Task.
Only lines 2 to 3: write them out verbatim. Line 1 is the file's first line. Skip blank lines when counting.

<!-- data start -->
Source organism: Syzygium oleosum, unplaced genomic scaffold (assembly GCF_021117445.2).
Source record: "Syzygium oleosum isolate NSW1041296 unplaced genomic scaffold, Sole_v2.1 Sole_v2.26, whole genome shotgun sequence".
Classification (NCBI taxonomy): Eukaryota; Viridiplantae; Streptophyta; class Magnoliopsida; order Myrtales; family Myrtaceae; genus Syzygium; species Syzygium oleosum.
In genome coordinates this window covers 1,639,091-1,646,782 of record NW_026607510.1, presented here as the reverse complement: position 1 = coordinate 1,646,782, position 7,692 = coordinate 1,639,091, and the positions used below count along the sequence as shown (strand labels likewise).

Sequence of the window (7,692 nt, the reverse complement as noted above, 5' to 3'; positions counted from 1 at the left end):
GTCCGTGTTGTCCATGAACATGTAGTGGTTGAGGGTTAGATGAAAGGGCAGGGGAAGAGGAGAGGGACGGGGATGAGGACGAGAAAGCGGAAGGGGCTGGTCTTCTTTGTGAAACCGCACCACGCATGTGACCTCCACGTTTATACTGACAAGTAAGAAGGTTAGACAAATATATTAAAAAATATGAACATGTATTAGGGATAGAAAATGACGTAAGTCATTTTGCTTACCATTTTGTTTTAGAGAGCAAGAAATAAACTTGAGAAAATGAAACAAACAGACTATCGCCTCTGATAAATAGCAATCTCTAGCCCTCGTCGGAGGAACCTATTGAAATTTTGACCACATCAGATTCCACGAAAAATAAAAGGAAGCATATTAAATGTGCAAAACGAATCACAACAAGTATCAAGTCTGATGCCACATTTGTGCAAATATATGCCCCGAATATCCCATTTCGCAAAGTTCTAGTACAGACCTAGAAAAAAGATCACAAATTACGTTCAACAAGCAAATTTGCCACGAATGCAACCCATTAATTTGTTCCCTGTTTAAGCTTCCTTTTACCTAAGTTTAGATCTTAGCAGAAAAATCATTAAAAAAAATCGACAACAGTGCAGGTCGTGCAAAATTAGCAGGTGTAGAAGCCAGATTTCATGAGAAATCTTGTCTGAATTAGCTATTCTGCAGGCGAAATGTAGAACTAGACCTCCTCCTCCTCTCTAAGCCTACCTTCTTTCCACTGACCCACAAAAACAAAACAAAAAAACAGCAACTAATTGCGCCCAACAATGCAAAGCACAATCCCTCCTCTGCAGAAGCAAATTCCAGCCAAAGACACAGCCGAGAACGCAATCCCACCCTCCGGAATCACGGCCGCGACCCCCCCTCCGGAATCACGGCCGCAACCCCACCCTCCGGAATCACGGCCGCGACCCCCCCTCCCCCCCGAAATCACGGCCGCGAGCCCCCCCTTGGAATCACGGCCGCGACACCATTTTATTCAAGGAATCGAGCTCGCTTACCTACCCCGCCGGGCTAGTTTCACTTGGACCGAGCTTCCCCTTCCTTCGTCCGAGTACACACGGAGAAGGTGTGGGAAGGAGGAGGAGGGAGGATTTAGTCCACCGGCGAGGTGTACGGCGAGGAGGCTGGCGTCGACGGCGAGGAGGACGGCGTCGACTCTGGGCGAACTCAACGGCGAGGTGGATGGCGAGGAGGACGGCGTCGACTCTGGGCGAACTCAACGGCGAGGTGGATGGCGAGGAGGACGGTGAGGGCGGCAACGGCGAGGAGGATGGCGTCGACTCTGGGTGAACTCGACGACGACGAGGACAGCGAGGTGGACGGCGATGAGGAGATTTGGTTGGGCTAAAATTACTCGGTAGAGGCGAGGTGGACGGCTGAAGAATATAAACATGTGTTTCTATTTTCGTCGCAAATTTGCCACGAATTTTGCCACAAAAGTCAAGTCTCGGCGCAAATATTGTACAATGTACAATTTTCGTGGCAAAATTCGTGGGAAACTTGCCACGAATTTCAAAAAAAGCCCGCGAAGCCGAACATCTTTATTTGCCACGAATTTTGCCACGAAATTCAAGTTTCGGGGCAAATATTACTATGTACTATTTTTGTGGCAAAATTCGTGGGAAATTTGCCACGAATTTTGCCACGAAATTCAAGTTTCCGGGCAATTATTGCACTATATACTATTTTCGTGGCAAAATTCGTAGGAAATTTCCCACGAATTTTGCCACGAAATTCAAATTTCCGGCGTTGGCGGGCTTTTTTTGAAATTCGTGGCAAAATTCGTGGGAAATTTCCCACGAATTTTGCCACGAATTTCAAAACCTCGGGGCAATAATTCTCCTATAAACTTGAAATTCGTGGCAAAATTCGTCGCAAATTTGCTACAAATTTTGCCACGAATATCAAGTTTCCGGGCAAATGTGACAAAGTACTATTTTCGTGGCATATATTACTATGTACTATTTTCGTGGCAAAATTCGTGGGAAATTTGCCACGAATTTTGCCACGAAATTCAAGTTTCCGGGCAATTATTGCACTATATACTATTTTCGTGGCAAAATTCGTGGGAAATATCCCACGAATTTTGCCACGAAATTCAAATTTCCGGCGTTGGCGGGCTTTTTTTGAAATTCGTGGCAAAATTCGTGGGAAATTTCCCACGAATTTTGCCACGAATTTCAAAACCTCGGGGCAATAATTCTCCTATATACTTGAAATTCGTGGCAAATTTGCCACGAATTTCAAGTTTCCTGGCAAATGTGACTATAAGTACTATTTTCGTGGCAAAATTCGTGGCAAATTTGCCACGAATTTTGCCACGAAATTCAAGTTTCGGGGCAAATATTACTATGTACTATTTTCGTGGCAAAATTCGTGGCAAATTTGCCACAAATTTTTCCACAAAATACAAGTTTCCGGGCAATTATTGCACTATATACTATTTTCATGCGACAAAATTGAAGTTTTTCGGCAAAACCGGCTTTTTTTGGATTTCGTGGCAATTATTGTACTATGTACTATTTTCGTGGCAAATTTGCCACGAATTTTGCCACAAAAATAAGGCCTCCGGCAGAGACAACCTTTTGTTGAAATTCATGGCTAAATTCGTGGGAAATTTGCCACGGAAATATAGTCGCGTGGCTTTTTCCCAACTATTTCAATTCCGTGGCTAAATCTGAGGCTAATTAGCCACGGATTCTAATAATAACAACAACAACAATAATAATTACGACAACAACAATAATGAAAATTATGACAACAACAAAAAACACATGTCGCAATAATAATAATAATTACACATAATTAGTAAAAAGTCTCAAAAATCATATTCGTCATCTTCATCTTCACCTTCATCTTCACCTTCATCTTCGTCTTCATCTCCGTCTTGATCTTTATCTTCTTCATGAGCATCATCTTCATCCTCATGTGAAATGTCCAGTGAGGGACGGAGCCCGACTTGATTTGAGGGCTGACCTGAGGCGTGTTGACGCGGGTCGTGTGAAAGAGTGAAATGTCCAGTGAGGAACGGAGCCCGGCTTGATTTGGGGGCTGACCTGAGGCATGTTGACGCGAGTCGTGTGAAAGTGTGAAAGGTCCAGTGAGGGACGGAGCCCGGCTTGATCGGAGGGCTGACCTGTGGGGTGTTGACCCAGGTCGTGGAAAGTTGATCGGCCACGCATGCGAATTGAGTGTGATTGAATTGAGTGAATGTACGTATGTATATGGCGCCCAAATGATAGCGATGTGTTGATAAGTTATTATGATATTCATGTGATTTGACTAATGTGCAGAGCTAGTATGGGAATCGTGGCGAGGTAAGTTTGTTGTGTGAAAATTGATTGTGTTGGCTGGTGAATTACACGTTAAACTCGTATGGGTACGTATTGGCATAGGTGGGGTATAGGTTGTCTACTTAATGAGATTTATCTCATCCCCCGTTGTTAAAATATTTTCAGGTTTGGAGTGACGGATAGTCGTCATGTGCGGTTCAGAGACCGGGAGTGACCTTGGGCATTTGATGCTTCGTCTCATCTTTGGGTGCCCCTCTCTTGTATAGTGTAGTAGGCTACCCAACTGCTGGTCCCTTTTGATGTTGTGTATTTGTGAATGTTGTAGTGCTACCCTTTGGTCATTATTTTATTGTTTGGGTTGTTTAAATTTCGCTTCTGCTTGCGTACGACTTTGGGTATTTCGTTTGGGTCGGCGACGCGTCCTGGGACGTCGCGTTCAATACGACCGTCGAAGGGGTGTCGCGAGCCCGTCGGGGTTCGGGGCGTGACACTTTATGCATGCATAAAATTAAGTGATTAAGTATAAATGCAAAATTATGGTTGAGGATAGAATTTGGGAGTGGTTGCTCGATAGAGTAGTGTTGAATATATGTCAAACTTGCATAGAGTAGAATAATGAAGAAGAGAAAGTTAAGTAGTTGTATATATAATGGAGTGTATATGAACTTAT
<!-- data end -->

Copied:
Source record: "Syzygium oleosum isolate NSW1041296 unplaced genomic scaffold, Sole_v2.1 Sole_v2.26, whole genome shotgun sequence".
Classification (NCBI taxonomy): Eukaryota; Viridiplantae; Streptophyta; class Magnoliopsida; order Myrtales; family Myrtaceae; genus Syzygium; species Syzygium oleosum.